Friday, July 27, 2012
Wednesday, July 18, 2012
It's a News Release, Not Rocket Science. Don't Mess it Up for Your Client.
If you aren’t familiar, one of our sister brands is a cloud-based, South Carolina-focused magazine called CRESCENT (CrescentMag.com or facebook.com/CrescentMag or twitter.com/CrescentMag or pinterest.com/CrescentMag). I’m fortunate enough to also serve as its editor.
From time-to-time, someone will submit a pitch or a release that’s written pretty well. Every now and then, somebody even knocks it out of the park, but much of the time, I wonder if some of these folks ever took a writing class.
I get it. You want to be cutesy and clever. That’s fine for a media advisory when you’re trying to generate interest to get media attendance at an event, but it’s nowhere close to appropriate for a pitch or news release.
Write like a reporter. Yes. It’s important for you to get results for your client, so do what you know you should do. Tailor the pitch to your audience – in this case, a reporter.
A reporter or editor doesn’t want to read about what you say is the greatest, bestest, most amazingly amazing product/service ever.
I can’t believe I have to say this, but it’s still about the “Who,” “What,” “Where,” “When,” Why,” and “How.” These are universal truths and should be as unbiased as possible. Try to give them an antiseptic quality when you write them.
The personality of your submission should come from the quotes.
Yes. Use quotes. Use quotes from the client. Use quotes from people who used the client’s product or service. Use quotes from an “expert” in the field who can comment on the client’s products and/or services being publicized. Let those people talk about the greatest, bestest, most amazingly amazing product/service ever.
In other words, write the article yourself. No one can speak as knowledgably about your subject as you can, so write it the way you want it to appear in print or broadcast over the air, and if you try to get too editorial and over-adjectived, you run the risk of your piece getting tossed in the trash before it's ever considered.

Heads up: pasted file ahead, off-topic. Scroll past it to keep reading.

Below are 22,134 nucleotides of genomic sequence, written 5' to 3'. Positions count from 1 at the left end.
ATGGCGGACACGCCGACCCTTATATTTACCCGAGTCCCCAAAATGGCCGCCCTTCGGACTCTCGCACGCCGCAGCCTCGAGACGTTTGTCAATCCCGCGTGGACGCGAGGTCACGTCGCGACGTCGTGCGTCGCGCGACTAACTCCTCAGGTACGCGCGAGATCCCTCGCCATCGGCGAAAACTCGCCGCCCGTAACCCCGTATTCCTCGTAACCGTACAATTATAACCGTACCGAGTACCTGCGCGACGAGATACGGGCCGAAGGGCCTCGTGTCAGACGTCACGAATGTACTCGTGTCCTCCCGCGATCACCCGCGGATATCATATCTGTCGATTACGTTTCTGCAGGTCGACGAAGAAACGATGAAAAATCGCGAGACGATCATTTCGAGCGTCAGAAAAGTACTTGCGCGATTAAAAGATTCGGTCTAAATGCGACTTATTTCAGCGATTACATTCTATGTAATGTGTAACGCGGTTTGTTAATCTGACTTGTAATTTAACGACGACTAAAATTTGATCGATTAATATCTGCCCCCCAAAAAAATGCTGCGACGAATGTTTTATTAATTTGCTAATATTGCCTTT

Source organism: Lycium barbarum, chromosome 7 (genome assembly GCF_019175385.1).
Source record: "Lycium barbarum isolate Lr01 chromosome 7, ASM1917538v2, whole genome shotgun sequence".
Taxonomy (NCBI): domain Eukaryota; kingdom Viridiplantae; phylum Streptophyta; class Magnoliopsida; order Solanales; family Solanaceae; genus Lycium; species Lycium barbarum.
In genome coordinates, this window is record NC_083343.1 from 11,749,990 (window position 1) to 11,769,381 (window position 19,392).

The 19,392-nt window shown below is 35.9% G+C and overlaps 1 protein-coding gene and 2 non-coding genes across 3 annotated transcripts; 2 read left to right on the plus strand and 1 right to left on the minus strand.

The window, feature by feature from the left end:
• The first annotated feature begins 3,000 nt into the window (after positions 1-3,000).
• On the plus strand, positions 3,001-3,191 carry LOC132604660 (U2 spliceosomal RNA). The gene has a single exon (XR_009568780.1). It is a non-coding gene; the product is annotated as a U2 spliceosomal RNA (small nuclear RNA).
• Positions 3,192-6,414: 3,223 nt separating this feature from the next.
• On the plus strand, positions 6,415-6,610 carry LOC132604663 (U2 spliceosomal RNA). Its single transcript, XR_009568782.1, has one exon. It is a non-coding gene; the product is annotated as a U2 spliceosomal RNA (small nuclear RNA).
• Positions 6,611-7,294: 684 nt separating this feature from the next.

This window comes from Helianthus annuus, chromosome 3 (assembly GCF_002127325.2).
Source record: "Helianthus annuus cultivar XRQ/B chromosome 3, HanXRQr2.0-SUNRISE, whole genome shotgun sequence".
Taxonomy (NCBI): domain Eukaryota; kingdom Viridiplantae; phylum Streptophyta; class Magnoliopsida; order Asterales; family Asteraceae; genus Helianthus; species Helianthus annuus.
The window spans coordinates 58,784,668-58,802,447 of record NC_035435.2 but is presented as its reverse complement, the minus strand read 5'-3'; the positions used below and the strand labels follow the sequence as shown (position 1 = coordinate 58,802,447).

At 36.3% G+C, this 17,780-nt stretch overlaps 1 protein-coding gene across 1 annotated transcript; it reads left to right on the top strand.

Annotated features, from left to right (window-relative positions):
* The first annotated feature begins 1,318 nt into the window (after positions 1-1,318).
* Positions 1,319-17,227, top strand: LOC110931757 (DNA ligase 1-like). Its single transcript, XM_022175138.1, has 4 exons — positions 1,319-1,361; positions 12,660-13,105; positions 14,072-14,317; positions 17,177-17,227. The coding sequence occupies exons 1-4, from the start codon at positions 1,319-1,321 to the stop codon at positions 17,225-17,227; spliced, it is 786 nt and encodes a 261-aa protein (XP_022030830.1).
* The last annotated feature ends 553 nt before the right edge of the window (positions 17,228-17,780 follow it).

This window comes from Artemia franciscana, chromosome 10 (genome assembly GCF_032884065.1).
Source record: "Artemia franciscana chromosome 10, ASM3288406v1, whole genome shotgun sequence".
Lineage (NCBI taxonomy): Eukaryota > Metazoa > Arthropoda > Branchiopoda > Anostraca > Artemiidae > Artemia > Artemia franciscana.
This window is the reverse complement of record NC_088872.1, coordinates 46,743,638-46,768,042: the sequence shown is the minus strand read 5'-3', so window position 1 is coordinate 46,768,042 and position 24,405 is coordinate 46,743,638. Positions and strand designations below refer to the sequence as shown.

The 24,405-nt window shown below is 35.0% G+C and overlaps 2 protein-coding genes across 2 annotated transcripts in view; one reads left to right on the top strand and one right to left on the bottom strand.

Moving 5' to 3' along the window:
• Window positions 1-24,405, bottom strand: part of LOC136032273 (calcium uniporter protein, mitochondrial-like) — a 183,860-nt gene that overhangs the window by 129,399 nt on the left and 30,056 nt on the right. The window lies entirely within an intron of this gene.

This isn't rocket science, but it’s apparently a lost PR 101 skill. As noted restaurateur Brad Hamilton advised audiences in 1982’s Fast Times at Ridgemont High, “Learn it. Know it. Live it.”
UPDATE: Oh, and one more thing. If you're promoting an event, please make sure you say when and where it is, whether it's open to the public, and whether there's a cost involved in attending. If I invite you to a party, don't you want to know when it is and where it's going to be? Again, think through the details. Tell your intended audience what they need to know.
UPDATE 2: Really? I actually have to add this? OK. Here goes. When you send a news release, get the recipient's name right. If you get it wrong and then apologize and resend the news release, please, for the love, don't keep getting the recipient's name wrong.
UPDATE 3: Now it's just getting ridiculous. Spell check won't catch all of your mistakes. Read the release before you send it, and if you can't spell or don't have confidence in your grammatical capability, find someone who does, and ask him or her to proofread your piece.
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